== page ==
Last month, one of our female cats gave birth to four (4) kittens. Two males and two females. One of the female kittens has beautiful blue eyes. And one of the male kittens has heterochromia: one eye is blue and the other is green!
What is heterochromia?
Dr. Pete Wedderburn, in his article “Heterochromia In Cats: Cats With Different Colored Eyes” (8 Sept. 2022), says that although David Bowie and a few other notable individuals have heterochromia, it is rather common in many other animals, including cats, dogs, horses, cattle, rabbits, and ferrets.
Wedderburn claims that heterochromia affects cats frequently. However, it affects white cats more frequently. Heterochromia is uncommon in cats with black or dark-colored coats. This is due to the part melanin plays in how the color of a coat and eyes develops.
Ok, so the odd-colored pair of eyes is not so rare. What stunned us was the fact that our kitten with this pair of eyes is a male and is…a calico! Now, this rare kind of cats I am familiar with since I was a kid.
What are calico cats and how rare are they?
Calico cats are cats with three colors for their coats. When I was still a child, I often heard our grandparents say, “swerte ang lalaking pusa na tatlong kulay.” They talked of how lucky it was to have a male calico cat. They truly believed it would give them a lot of luck if they had one born or adopted to them.
Laura Moss, in her article, “Why Are Male Calico Cats So Rare?” (18 July 2022), says the term “calico” refers to a pattern of a cat that may have any three colors—white, cream, and grey, or the more popular white, orange, and black combination—rather than a specific breed of cat.
Every now and then, a male cat will grow an additional chromosome and come out with a distinctive tricolored coat. Moss tells us that, typically, only females have the chromosomal combination required for the calico pattern. Only one in every 3,000 chances exists for this to occur! Now, that is a rare chance, I must say.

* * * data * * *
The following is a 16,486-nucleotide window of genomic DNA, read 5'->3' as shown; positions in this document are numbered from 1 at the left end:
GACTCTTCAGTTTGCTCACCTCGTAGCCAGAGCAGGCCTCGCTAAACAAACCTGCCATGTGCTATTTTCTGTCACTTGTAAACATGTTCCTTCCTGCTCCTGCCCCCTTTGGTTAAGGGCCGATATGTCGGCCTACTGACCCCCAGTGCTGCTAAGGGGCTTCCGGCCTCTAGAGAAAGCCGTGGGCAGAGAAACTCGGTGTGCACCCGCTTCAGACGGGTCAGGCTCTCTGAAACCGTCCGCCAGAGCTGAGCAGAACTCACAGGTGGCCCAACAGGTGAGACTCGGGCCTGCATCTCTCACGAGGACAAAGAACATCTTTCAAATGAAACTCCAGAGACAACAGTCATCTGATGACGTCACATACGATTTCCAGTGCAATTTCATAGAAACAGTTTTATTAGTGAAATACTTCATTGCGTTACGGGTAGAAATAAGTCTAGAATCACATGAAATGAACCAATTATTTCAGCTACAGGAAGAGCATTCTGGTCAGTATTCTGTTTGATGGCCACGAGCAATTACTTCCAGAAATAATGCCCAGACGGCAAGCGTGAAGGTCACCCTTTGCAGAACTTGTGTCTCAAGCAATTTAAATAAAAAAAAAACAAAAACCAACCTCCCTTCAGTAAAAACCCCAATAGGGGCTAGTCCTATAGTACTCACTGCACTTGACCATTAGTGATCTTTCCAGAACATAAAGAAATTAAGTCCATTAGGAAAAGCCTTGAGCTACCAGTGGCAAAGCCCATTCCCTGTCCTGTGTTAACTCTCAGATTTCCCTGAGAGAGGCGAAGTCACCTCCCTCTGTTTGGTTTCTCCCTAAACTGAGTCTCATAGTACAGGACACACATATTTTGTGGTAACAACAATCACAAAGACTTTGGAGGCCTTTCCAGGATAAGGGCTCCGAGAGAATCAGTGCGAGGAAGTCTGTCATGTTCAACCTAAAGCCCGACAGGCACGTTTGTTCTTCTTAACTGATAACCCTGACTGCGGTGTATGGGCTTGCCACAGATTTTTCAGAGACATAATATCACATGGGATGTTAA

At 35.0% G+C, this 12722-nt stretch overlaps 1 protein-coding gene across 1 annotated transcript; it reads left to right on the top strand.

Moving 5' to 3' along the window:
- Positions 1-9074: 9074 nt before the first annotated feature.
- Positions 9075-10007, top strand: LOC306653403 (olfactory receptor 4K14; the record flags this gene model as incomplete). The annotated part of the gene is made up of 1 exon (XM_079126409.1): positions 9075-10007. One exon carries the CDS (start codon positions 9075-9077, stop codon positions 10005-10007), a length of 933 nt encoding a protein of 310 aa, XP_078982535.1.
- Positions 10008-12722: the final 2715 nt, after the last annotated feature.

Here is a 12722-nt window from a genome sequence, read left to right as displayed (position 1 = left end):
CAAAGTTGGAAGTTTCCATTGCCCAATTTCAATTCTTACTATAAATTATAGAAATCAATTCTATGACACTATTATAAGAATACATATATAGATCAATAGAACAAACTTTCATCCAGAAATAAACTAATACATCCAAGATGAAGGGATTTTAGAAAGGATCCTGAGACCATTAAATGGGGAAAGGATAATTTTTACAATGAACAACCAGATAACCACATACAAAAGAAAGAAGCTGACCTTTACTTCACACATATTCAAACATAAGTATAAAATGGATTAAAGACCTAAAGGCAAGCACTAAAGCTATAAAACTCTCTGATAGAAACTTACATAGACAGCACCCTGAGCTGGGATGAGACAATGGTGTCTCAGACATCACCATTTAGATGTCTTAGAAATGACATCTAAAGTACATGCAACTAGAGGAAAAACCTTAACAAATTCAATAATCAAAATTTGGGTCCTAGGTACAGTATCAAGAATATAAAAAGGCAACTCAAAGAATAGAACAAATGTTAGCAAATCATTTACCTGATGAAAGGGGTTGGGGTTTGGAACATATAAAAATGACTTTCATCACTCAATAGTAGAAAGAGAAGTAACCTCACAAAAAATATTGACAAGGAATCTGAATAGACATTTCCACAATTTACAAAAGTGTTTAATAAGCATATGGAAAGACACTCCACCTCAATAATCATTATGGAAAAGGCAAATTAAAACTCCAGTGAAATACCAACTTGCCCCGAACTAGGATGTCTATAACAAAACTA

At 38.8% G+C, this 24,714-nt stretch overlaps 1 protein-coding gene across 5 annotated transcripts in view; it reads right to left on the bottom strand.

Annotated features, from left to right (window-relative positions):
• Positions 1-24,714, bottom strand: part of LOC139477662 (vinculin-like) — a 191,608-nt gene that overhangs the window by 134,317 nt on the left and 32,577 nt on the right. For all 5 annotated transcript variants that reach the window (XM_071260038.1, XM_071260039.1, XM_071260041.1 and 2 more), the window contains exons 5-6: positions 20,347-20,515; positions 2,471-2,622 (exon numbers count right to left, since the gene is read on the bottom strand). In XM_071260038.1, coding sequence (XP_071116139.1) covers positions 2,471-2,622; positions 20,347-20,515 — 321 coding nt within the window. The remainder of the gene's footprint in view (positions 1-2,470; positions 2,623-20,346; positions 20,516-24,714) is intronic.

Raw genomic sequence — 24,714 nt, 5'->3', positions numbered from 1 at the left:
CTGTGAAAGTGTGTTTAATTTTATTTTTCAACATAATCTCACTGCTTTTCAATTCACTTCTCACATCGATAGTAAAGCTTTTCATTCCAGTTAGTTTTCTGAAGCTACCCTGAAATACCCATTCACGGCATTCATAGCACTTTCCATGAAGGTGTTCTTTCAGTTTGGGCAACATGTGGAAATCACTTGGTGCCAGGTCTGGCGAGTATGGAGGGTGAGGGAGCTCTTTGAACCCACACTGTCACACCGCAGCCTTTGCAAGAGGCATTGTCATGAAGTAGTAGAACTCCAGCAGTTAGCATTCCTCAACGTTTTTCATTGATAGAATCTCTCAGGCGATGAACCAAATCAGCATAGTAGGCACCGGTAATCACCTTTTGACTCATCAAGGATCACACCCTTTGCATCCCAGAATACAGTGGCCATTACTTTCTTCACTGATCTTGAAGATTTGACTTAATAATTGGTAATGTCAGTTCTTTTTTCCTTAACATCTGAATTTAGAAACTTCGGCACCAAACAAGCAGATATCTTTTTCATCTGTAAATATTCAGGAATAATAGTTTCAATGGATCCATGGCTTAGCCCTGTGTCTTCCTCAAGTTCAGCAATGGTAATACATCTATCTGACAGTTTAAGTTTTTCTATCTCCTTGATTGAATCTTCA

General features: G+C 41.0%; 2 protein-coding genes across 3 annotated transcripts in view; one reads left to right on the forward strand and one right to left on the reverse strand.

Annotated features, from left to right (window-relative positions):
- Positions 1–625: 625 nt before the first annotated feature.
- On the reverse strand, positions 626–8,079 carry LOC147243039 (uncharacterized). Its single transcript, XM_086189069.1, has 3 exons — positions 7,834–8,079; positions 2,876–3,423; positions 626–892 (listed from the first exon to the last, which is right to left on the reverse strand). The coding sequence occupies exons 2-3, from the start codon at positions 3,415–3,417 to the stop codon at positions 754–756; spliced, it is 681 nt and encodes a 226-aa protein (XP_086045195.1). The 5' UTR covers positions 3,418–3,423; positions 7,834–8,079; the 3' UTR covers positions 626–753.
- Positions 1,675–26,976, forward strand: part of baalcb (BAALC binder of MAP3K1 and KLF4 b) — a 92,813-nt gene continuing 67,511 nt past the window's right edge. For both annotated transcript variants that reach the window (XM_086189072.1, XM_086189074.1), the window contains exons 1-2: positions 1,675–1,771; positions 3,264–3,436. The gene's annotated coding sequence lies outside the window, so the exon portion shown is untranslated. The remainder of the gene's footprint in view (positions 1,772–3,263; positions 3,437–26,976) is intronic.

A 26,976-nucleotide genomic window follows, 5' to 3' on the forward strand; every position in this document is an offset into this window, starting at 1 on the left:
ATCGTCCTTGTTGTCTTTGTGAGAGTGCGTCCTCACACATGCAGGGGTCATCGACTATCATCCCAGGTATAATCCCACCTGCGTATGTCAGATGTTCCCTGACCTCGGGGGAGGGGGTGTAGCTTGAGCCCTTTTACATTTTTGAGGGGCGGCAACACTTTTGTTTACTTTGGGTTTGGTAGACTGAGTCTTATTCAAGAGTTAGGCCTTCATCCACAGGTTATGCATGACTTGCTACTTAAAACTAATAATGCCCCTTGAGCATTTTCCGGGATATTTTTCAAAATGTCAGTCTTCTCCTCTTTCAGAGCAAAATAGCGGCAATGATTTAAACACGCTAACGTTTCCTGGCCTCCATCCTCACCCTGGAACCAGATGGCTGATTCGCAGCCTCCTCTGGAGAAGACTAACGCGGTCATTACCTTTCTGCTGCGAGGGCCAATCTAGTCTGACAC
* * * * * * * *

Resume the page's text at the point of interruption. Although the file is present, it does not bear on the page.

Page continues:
Furthermore, Moss says that calico tomcats are extremely uncommon due to genetics. Cats’ coat color is often a sex-related feature, meaning that specific chromosomes are color-coded. Because the gene that determines those hues is located on the X chromosome, both male and female cats can be orange (due to a mutant mutation) or black. Males, who have one X and one Y chromosome, can only have one color unless they have a genetic disorder, in contrast to females, who can have both hues because they have two X chromosomes. Then there are three chromosomes present, including two X chromosomes.
Three sex chromosomes—two Xs and a Y—are required for a male cat to exhibit a calico pattern. The XXY combination can occur when the male’s XY chromosomal pair fails to divide completely after conception. This occurrence can occur in both humans and animals, and it is known as Klinefelter syndrome in both cases, says Moss.
Although every cat is unique, Moss says that male calico cats with Klinefelter syndrome frequently have a number of health issues that reduce their lifespan. The syndrome is frequently accompanied by issues including increased body fat, which causes diabetes, joint discomfort, and heart disease. It is possible for male Calico cats with Klinefelter’s Syndrome to live full and happy lives, but they may need special care to aid them with these challenges.
The folklore with calico cats
My grandparents believed calico cats are lucky charms. Well, they are not the only ones to have such a belief. Over the years, calicos have given rise to several myths and superstitions.
For all beauty-conscious people out there, Moss tells us that a calico cat’s tail is said to be able to remove warts in Irish folklore. Hmmm… I have wart problems. My wart problems are solved!
Maneki-Neko, the beckoning feline figure frequently seen in stores and restaurants, has a tricolor design because they have been a symbol of good fortune in Japan since the 19th century. Moss says, in 2015, 3,000 people showed up for the burial of a stationmaster in calico who was credited with boosting traffic at a Japanese train station.
Some other fun facts about male calico cats are shared by Emily Munden in her article, “50 Calico Cat Facts That Are Purrr-Fect” (27 October 2022). She says that around the world, calico cats are regarded as lucky and are used as good luck emblems. They are known as “Money Cats” in the US because people believe they will prosper financially.
Around the world, calico cats go by many different names. According to Munden, they are referred to as “lucky cats” in Germany and go by the name “Glückskatze.” the Dutch name for calico cats is “Lapjeskat,” which means “patches cat,” and the Japanese name “Mike Neko” means “triple fur.”
Calico cats cannot be actively bred, which is another reason why they are seen as lucky. As Munden says, a calico cat is a genetic oddity that only happens by accident because the calico is not a recognized cat breed. Their scarcity adds to their magical appeal.